But what did he mean?


There's no doubt that the British legal system really let Derek Bentley have it. They hung him for murder when they knew exactly where he was when the murder was committed: Under arrest.

Bentley, executed at 19 in 1952, was the victim of a bizarre set of circumstances that were moved beyond adjustment by the permanence of capital punishment; these events are the subject of an icily unsentimental film by Peter Medak, at the Charles through tomorrow.

Derek (played beautifully by Christopher Eccleston) had the mind of an 11-year-old boy and the body of a heavyweight boxer. His father (played with agonizing poignancy by the great Tom Courtenay) understands just how vulnerable Derek is to the wrong kind of suggestion and carefully monitors his son's activities. But Derek's size has made him attractive to some young toughs and their combination of peer pressure and adoration drew him, that horrible evening, out of his home and into terrible trouble.

Somehow he found himself on the roof of a candy company in South London with Chris Craig, who was 16 but like so many young men today had a serious attitude problem which he thought a big-bore pistol could help him solve. Alas, they were not alone: the police had joined them.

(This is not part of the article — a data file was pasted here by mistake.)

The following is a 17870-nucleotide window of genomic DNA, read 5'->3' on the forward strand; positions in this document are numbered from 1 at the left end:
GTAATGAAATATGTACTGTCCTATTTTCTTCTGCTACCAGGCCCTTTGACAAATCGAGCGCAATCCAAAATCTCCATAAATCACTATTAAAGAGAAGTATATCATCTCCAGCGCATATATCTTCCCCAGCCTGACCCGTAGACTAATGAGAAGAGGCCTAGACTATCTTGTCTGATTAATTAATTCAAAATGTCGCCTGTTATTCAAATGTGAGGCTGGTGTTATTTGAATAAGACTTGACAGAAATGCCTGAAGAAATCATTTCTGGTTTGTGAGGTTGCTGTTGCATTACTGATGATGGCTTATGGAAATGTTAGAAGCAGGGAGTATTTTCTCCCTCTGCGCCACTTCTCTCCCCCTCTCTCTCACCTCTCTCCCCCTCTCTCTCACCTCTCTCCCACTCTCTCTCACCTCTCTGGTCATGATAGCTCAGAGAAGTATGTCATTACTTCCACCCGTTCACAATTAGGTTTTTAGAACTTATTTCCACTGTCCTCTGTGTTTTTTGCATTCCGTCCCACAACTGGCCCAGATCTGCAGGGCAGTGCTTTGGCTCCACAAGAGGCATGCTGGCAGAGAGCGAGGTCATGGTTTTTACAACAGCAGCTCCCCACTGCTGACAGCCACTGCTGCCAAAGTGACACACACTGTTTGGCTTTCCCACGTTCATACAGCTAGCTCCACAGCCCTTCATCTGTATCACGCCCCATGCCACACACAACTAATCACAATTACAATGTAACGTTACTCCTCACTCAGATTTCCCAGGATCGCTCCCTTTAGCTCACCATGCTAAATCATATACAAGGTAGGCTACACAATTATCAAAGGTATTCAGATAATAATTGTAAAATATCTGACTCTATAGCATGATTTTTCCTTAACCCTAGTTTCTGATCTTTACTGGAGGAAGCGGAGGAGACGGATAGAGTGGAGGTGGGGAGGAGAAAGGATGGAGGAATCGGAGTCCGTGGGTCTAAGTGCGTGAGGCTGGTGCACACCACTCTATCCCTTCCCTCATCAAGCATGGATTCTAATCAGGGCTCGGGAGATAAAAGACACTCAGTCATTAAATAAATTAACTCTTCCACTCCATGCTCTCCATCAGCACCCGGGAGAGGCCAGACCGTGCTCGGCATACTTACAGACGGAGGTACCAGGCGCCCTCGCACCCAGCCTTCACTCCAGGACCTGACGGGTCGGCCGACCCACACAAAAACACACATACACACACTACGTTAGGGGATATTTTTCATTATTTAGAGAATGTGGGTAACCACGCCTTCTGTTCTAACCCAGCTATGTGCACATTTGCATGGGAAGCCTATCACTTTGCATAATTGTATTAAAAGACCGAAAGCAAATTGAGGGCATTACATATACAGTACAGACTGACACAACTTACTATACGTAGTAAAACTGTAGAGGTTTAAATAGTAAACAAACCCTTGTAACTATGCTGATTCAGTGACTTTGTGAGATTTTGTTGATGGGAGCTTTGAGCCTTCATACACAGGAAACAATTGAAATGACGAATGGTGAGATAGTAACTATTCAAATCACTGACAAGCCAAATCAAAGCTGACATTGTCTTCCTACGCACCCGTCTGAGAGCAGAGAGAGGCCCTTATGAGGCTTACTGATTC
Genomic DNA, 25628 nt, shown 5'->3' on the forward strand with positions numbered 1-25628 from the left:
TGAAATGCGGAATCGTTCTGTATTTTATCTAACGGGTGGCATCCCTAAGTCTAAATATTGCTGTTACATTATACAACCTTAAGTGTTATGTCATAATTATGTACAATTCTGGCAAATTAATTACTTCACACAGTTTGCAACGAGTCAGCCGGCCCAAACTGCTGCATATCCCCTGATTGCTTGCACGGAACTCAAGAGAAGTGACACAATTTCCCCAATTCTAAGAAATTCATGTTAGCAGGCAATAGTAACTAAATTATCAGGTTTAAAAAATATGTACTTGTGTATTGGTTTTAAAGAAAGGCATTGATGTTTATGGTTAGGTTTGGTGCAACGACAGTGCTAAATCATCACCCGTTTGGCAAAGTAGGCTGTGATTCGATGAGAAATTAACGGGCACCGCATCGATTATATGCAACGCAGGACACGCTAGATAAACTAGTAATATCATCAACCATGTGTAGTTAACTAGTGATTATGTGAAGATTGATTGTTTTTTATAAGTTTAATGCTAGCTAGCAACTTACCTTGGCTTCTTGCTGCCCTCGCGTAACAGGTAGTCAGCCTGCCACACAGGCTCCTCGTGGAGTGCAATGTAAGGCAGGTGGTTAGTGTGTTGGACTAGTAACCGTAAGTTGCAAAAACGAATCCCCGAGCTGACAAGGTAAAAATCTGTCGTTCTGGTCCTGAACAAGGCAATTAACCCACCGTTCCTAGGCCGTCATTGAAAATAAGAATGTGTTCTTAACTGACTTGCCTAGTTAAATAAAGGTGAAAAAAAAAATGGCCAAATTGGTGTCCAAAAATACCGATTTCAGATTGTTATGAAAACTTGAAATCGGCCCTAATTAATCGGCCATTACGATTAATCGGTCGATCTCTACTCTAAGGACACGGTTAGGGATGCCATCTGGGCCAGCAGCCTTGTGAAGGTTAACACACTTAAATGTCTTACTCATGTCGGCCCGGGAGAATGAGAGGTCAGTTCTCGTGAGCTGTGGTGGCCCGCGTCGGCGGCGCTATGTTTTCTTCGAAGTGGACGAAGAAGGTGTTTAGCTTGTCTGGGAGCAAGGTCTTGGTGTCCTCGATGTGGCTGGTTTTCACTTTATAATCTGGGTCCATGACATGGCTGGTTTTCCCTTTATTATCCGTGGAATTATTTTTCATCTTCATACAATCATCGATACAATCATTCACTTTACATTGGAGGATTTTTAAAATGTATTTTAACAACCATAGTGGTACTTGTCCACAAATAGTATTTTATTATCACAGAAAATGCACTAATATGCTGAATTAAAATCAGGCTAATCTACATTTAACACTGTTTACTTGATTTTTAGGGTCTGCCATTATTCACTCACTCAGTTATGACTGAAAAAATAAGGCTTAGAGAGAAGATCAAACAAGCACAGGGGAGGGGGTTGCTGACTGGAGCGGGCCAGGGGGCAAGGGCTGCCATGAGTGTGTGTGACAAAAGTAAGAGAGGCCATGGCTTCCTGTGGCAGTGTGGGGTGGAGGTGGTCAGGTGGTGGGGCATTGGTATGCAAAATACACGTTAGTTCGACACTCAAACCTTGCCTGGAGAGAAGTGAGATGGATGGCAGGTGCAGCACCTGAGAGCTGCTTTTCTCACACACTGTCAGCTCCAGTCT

Chris, his head bloated with images of bravado from American gangster movies, held a policeman at gunpoint. The policeman demanded the gun. Derek yelled, "Let him have it." That's the crux of the case: did Derek mean, "Shoot him" or "Let him have the gun"? The courts decided one way; director Medak clearly chooses the alternative explanation.

In any event, Chris shot the unarmed policeman in the shoulder. The policeman -- a true hero, by the way -- grabbed Derek and retreated. Derek was secured. For about half an hour, Chris played James Cagney in "White Heat" on the roof, until at last another unarmed policeman wandered up there, and Chris shot him in the head. Eventually, the initially wounded policeman captured Chris.

As it turned out Chris was a minor: he was sentenced to an open term and out in 10 years. Derek wasn't so lucky.

Medak's great movie "The Ruling Class" is a cult classic of black humor and carefully nurtured class outrage; in "Let Him Have It," that outrage has been honed and whetted like an ice pick. The movie acquires enormous force by its unwillingness to stoop to melodrama or histrionics. This movie lets you have it in the gut in a way that a lumberingly correct soap opera like "The Power of One" can't begin to appreciate.

It's the kind of resonant, controlled and moving film that is all but unmakeable in America today. More's the shame.

"Let Him Have It'

Starring Chris Eccleston and Tom Courtenay.

Directed by Peter Medak.

Released by Fine Line Cinema.



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